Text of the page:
The most depressing session for me, and not just because I’m waving goodbye to the age bracket, was about the 16-34 audience. A lively and riled-up panel discussed where now for young viewers, with BBC Three facing a move online (“a kick in the knickers”, Fox Project’s Georgia said..).  An impassioned exploration of what TV does, and should mean for younger viewers – and where it, and they, might go in the future.

Networking is not my favourite thing, especially in an environment where everyone else is GO GO GO and you’re still trying to remember where you left your self-confidence (somewhere around 7cm dilated, probably).  But with allies in the other Back to Workers and the fab mentoring from Amy Walker I did feel able to get involved.

6 Media Parents Back to Work Scheme winners will attend the Televisual Festival, please say Hi! Here 2014 GEITF Back to Work Scheme Winners at the Edinburgh TV Festival and Media Parents' Amy Walker, 3rd from right, next to Rachel Tierney.

So, a success.  I felt reconnected with the industry, my lactating boobs didn’t explode after three nights away, and most importantly, my partner welcomed me home with the darkly muttered words “…I don’t know how you do it”. Quite.

Please join for great jobs, networking and events. The Media Parents Back to Work scheme is offering two FREE places at the Nations & Regions TV Conference in SALFORD. Apply by 5pm on Friday 14th Nov to for details.

November 12, 2014 @ 3:27 pm Posted in News Comments Off

5 minutes with Jamie Farnell-Warren…Composer

by Amy Walker

“After becoming a dad nearly four years ago it has been quite an act juggling work and childcare”, writes Composer Jamie Farnell-Warren. “Quite apart from this I am very sorry to report that composers, of which I am one, are feeling rather unloved presently.”

Jamie Farnell-Warren: "Composers… are feeling rather unloved recently."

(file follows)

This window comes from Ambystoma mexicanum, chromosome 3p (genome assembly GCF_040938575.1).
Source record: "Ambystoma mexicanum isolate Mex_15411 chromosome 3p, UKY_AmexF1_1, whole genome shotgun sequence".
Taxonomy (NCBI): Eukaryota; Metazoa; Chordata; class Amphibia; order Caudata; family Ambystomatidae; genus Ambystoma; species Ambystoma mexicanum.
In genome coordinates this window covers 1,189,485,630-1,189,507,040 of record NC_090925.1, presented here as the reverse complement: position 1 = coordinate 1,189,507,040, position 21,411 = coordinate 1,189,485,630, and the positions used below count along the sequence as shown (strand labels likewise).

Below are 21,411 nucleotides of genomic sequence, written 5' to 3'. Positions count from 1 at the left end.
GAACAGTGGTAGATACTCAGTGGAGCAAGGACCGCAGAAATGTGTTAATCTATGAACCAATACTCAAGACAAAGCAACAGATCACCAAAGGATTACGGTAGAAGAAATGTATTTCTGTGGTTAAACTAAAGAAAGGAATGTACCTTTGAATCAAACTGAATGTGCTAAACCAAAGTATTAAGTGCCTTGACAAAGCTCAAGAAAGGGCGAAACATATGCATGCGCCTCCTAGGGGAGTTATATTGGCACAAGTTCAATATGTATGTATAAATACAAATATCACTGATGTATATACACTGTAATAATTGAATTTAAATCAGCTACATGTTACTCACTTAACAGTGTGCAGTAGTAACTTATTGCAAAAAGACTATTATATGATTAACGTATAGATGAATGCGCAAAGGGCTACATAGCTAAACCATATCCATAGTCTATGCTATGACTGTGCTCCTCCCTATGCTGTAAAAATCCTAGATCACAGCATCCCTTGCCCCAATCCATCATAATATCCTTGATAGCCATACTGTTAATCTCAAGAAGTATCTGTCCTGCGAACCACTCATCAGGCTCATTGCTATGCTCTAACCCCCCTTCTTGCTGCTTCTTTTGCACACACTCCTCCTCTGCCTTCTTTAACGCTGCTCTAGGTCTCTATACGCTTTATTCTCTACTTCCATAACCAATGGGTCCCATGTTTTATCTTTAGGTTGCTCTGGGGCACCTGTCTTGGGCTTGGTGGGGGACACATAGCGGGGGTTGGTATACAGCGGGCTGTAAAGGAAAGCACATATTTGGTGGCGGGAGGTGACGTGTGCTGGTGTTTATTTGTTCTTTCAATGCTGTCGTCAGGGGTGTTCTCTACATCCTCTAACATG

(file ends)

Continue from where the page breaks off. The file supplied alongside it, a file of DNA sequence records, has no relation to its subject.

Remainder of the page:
The rise of the behemoth that is ‘The Music Production Library’  hasn’t helped us much by spewing great masses of cheap music into the factual world of programming. Libraries do have a part to play but they pay composers very little and only the person who owns the library really makes any decent money. As  freelance composers we are seriously struggling to compete. I know there are some great directors/producers out there who still value composers and the music we create and I have worked with many of them so many thanks to you. So my message is if you invest so much time on making a great film please invest in a person and some original bespoke music and release your editor from spending 12 hours sifting through 1000 library pieces.

We are also actually quite a bit cheaper than you might think.”

"Composers… actually quite a bit cheaper than you might think" Jamie Farnell-Warren.

I have composed for factual/film and documentary and as a member of the BBC Worldwide Composers group and from that I’m asked to pitch on many upcoming BBC productions. I was asked to compose the soundtrack to  the six part series ‘INDIAN OCEANS WITH SIMON REEVE’ for BBC2 putting together an eclectic soundtrack which comprised huge orchestral scores, African vocal songs and everything in between!

Following on from this my next BBC4 series ‘BULLETS BOOTS & BANDAGES’ also highlighted  the diversity of my work moving from huge orchestral themes through to delicate piano sonatas.

As a result I was asked to compose the quirky soundtrack for the BBC1 show ‘ALLOTMENT WARS’ through ‘WILD PICTURES’.
 I’ve also worked on many US shows and have had music featured on  ’AMERICAN IDOL’, ‘SO YOU THINK YOU CAN DANCE’  & ‘THE SQUAD PRISON POLICE’ to name but a few..